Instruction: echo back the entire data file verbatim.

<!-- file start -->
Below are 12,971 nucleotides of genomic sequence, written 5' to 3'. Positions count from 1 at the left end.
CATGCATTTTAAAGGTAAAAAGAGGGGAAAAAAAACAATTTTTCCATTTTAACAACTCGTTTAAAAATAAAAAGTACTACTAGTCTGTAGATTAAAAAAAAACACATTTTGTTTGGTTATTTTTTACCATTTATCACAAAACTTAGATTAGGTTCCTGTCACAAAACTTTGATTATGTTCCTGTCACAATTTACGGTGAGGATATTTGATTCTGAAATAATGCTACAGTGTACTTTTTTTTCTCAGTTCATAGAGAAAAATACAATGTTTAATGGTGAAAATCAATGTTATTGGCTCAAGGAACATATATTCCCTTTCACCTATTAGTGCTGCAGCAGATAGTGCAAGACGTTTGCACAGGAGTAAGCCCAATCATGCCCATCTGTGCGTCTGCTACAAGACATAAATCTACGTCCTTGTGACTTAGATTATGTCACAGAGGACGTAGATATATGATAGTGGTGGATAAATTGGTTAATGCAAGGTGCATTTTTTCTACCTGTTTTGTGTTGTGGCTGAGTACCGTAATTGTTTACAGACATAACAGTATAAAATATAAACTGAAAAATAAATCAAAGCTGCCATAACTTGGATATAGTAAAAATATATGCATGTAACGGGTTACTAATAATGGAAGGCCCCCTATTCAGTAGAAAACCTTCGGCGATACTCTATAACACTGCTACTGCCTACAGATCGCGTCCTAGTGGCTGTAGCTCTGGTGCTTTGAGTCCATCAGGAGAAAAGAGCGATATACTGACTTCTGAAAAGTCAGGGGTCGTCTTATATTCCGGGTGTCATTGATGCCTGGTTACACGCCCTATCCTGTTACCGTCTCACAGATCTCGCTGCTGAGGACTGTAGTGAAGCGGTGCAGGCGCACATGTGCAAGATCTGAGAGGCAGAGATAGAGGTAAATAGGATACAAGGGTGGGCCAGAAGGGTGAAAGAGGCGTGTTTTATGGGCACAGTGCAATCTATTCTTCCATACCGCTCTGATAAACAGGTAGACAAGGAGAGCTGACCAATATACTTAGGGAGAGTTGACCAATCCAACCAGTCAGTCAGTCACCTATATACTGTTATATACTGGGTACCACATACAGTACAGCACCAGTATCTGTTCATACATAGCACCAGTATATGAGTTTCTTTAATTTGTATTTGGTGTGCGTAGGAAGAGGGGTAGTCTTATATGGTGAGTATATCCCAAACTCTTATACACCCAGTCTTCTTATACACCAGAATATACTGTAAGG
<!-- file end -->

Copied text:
Below are 12,971 nucleotides of genomic sequence, written 5' to 3'. Positions count from 1 at the left end.
CATGCATTTTAAAGGTAAAAAGAGGGGAAAAAAAACAATTTTTCCATTTTAACAACTCGTTTAAAAATAAAAAGTACTACTAGTCTGTAGATTAAAAAAAAACACATTTTGTTTGGTTATTTTTTACCATTTATCACAAAACTTAGATTAGGTTCCTGTCACAAAACTTTGATTATGTTCCTGTCACAATTTACGGTGAGGATATTTGATTCTGAAATAATGCTACAGTGTACTTTTTTTTCTCAGTTCATAGAGAAAAATACAATGTTTAATGGTGAAAATCAATGTTATTGGCTCAAGGAACATATATTCCCTTTCACCTATTAGTGCTGCAGCAGATAGTGCAAGACGTTTGCACAGGAGTAAGCCCAATCATGCCCATCTGTGCGTCTGCTACAAGACATAAATCTACGTCCTTGTGACTTAGATTATGTCACAGAGGACGTAGATATATGATAGTGGTGGATAAATTGGTTAATGCAAGGTGCATTTTTTCTACCTGTTTTGTGTTGTGGCTGAGTACCGTAATTGTTTACAGACATAACAGTATAAAATATAAACTGAAAAATAAATCAAAGCTGCCATAACTTGGATATAGTAAAAATATATGCATGTAACGGGTTACTAATAATGGAAGGCCCCCTATTCAGTAGAAAACCTTCGGCGATACTCTATAACACTGCTACTGCCTACAGATCGCGTCCTAGTGGCTGTAGCTCTGGTGCTTTGAGTCCATCAGGAGAAAAGAGCGATATACTGACTTCTGAAAAGTCAGGGGTCGTCTTATATTCCGGGTGTCATTGATGCCTGGTTACACGCCCTATCCTGTTACCGTCTCACAGATCTCGCTGCTGAGGACTGTAGTGAAGCGGTGCAGGCGCACATGTGCAAGATCTGAGAGGCAGAGATAGAGGTAAATAGGATACAAGGGTGGGCCAGAAGGGTGAAAGAGGCGTGTTTTATGGGCACAGTGCAATCTATTCTTCCATACCGCTCTGATAAACAGGTAGACAAGGAGAGCTGACCAATATACTTAGGGAGAGTTGACCAATCCAACCAGTCAGTCAGTCACCTATATACTGTTATATACTGGGTACCACATACAGTACAGCACCAGTATCTGTTCATACATAGCACCAGTATATGAGTTTCTTTAATTTGTATTTGGTGTGCGTAGGAAGAGGGGTAGTCTTATATGGTGAGTATATCCCAAACTCTTATACACCCAGTCTTCTTATACACCAGAATATACTGTAAGG